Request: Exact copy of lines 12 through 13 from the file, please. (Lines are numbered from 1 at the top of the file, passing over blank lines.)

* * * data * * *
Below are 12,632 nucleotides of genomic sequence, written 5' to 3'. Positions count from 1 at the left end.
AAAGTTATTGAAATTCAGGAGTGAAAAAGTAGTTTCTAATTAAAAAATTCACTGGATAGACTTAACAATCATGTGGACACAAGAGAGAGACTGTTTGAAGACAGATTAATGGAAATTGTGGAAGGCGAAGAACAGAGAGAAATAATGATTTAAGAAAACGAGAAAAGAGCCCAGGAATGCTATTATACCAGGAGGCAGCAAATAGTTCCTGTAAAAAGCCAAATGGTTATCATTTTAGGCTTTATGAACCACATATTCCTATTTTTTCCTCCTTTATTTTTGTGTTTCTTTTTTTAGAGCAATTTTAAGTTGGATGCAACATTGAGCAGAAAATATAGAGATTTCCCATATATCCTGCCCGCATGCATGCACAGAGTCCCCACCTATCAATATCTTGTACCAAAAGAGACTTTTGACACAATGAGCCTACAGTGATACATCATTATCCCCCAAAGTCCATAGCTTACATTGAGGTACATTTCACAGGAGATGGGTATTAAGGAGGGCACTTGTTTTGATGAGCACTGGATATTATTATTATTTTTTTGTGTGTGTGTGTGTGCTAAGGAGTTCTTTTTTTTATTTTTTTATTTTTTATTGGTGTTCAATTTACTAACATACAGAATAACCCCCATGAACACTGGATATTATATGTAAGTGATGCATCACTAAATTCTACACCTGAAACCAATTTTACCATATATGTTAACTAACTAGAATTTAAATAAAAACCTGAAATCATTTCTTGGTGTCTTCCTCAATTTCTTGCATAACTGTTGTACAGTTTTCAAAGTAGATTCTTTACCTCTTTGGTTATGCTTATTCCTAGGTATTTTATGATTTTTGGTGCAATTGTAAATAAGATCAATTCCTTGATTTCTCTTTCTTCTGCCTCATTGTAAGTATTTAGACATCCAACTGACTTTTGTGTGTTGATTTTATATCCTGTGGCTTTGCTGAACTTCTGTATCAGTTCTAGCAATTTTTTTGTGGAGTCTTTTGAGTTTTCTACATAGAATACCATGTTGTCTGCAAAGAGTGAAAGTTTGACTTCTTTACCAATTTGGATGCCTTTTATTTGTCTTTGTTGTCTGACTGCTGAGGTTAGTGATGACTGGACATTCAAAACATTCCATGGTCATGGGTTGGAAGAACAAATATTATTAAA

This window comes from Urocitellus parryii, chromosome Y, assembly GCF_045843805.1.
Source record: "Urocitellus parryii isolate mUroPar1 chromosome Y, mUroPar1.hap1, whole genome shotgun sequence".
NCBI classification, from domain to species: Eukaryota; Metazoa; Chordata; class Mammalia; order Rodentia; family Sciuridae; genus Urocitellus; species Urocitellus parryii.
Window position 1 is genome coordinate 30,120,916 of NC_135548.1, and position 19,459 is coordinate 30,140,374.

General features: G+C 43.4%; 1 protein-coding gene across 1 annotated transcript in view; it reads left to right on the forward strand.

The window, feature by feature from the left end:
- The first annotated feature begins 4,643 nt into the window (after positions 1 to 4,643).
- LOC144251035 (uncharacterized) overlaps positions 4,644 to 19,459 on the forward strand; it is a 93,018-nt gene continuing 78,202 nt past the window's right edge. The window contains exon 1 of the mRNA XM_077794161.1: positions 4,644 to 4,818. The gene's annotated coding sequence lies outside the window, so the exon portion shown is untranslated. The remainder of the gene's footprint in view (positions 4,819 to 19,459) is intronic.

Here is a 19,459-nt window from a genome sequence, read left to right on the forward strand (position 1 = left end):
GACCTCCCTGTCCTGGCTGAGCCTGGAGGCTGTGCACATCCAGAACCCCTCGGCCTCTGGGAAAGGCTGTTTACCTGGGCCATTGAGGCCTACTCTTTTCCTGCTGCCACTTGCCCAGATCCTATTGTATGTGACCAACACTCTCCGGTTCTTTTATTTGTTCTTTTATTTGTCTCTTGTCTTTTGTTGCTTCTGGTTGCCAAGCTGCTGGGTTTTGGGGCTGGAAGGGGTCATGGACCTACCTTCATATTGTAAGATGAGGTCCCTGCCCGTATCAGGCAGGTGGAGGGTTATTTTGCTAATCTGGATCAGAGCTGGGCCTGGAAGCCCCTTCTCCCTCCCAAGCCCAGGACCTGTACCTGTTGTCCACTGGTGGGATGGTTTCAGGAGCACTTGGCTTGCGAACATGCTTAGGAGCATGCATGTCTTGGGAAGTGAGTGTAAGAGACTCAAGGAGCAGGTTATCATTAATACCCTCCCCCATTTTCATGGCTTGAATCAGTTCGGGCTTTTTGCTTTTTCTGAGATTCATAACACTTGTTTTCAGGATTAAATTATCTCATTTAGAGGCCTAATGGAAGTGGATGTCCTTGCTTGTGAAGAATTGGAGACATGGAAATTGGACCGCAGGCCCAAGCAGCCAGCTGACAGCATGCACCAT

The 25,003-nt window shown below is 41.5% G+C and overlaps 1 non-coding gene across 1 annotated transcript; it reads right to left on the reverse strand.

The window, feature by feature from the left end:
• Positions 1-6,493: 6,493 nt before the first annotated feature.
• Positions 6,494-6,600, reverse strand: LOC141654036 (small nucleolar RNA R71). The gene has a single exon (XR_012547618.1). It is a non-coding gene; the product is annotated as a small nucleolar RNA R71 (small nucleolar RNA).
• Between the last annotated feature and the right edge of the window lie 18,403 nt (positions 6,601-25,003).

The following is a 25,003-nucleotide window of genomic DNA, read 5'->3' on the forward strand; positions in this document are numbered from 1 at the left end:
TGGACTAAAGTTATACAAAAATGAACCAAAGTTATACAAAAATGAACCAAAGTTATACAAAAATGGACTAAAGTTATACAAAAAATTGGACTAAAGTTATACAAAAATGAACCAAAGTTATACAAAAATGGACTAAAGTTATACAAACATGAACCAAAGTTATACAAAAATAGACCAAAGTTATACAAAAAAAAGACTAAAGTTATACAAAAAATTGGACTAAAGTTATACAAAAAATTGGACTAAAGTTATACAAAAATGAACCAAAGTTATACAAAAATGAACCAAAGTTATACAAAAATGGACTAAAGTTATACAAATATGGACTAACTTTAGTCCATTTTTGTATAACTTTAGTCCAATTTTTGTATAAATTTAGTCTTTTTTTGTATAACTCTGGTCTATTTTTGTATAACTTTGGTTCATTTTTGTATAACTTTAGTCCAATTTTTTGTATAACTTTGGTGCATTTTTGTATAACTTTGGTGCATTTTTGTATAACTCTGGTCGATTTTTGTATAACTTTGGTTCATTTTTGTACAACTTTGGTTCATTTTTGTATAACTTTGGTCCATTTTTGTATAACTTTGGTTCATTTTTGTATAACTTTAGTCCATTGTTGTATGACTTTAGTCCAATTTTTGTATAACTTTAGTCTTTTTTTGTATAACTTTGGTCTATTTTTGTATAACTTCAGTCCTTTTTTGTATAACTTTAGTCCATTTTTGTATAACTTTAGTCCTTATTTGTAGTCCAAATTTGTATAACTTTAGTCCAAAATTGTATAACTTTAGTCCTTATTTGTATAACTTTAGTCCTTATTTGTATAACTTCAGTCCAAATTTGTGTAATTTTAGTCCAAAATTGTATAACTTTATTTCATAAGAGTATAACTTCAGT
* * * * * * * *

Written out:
GACCTCCCTGTCCTGGCTGAGCCTGGAGGCTGTGCACATCCAGAACCCCTCGGCCTCTGGGAAAGGCTGTTTACCTGGGCCATTGAGGCCTACTCTTTTCCTGCTGCCACTTGCCCAGATCCTATTGTATGTGACCAACACTCTCCGGTTCTTTTATTTGTTCTTTTATTTGTCTCTTGTCTTTTGTTGCTTCTGGTTGCCAAGCTGCTGGGTTTTGGGGCTGGAAGGGGTCATGGACCTACCTTCATATTGTAAGATGAGGTCCCTGCCCGTATCAGGCAGGTGGAGGGTTATTTTGCTAATCTGGATCAGAGCTGGGCCTGGAAGCCCCTTCTCCCTCCCAAGCCCAGGACCTGTACCTGTTGTCCACTGGTGGGATGGTTTCAGGAGCACTTGGCTTGCGAACATGCTTAGGAGCATGCATGTCTTGGGAAGTGAGTGTAAGAGACTCAAGGAGCAGGTTATCATTAATACCCTCCCCCATTTTCATGGCTTGAATCAGTTCGGGCTTTTTGCTTTTTCTGAGATTCATAACACTTGTTTTCAGGATTAAATTATCTCATTTAGAGGCCTAATGGAAGTGGATGTCCTTGCTTGTGAAGAATTGGAGACATGGAAATTGGACCGCAGGCCCAAGCAGCCAGCTGACAGCATGCACCAT

The 25,003-nt window shown below is 41.5% G+C and overlaps 1 non-coding gene across 1 annotated transcript; it reads right to left on the reverse strand.